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Research Papers

Geometric Constraint Solving With Solution Selectors

[+] Author and Article Information
Bernhard Bettig

Department of Mechanical Engineering,
West Virginia University Institute of Technology,
Montgomery, WV 25136
e-mail: bpbettig@mail.wvu.edu

Vaibhav Kale

Mechanical Engineering-Engineering Mechanics Department,
Michigan Technological University,
Houghton, MI 49931
e-mail: vskale@mtu.edu

For a curve C(u), the forward direction for any point on the curve is the direction in which u is increasing (i.e., forward direction is given by the vector (C(u))/u). For a surface S(u, v), the front direction of any point on the surface is given by the direction of the vector (S(u,v))/u×(S(u,v))/v.

1Corresponding author.

Contributed by the Computers and Information Division of ASME for publication in the JOURNAL OF COMPUTING AND INFORMATION SCIENCE IN ENGINEERING. Manuscript received December 21, 2011; final manuscript received August 4, 2012; published online September 18, 2012. Assoc. Editor: Xiaoping Qian.

J. Comput. Inf. Sci. Eng 12(4), 041002 (Sep 18, 2012) (12 pages) doi:10.1115/1.4007403 History: Received December 21, 2011; Revised August 04, 2012

Current parametric CAD systems are based on solving equality types of constraints between geometric objects and parameters. This includes algebraic equations constraining the values of variables, and geometric constraints constraining the positions of geometric objects. However, to truly represent design intent, next-generation CAD systems must also allow users to input other types of constraints such as inequality constraints. Inequality constraints are expressed as inequality expressions on variables, or as geometric constraints that force geometric objects to be on specific sides or have specific orientations with respect to other objects. The research presented here investigates whether the frontier algorithm can be extended to solve geometry positioning problems involving systems of equality- and inequality-based declarations in which the inequality-based declarations are used as solution selectors to choose from multiple solutions inherently arising when solving these systems. It is found that these systems can be decomposed by the frontier algorithm in a manner similar to purely equality-based constraint systems, however they require tracking and iterating through multiple solutions and in many cases may require backtracking through the solution sequence. The computational complexity of the new algorithm is found to be the same as the frontier algorithm in the planning phase and linear in the execution phase with respect to the size of the problem but exponential with respect to the distance of solution selection steps from the satisfaction steps they control.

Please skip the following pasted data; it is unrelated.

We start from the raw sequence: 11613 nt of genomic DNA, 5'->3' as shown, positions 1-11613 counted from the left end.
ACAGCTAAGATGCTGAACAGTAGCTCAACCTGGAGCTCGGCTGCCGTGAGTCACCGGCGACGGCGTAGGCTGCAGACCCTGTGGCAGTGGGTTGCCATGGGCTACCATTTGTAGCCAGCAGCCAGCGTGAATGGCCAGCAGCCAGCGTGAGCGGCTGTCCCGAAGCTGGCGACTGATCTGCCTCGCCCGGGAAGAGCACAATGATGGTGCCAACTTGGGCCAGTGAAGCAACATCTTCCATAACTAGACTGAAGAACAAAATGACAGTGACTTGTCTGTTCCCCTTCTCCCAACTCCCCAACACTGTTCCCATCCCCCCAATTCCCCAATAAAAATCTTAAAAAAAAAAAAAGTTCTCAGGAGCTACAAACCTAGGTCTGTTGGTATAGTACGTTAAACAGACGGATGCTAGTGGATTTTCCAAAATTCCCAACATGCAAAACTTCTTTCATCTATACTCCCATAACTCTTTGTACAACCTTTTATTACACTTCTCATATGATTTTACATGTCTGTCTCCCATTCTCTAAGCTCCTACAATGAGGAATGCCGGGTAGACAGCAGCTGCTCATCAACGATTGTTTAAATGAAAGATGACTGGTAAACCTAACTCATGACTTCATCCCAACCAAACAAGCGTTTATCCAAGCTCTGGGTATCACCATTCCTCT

FIGURES IN THIS ARTICLE
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Copyright © 2012 by ASME
Topics: Algorithms
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References

Figures

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Fig. 1

A multiple solution problem that cost a designer much aggravation [1]

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Fig. 2

(a) A geometric constraint problem and (b) its constraint graph [3]

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Fig. 7

Parallel lines example

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Fig. 6

Step by step operation shown in constraint graphs

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Fig. 5

Constraint graph for problem from Fig. 4

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Fig. 4

(a) Constrained geometry and (b) two possible solutions

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Fig. 3

(a) Initial subsystem identified and (b) final cluster [27]

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Fig. 14

A more realistic example with automatically generated constraints (not shown)

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Fig. 8

The windows implementation

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Fig. 9

Representation and solving with two different design intents (Note change in step across figures): (a) keep circles to left of vertical line and (b) keep circles on same side as step

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Fig. 10

Execution time for backtracking algorithm for problem of Fig. 9

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Fig. 11

A problem with increasing d

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Fig. 12

Execution time for backtracking algorithm for problem of Fig. 11

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Fig. 13

Increasing d values estimates for problem of Fig. 11

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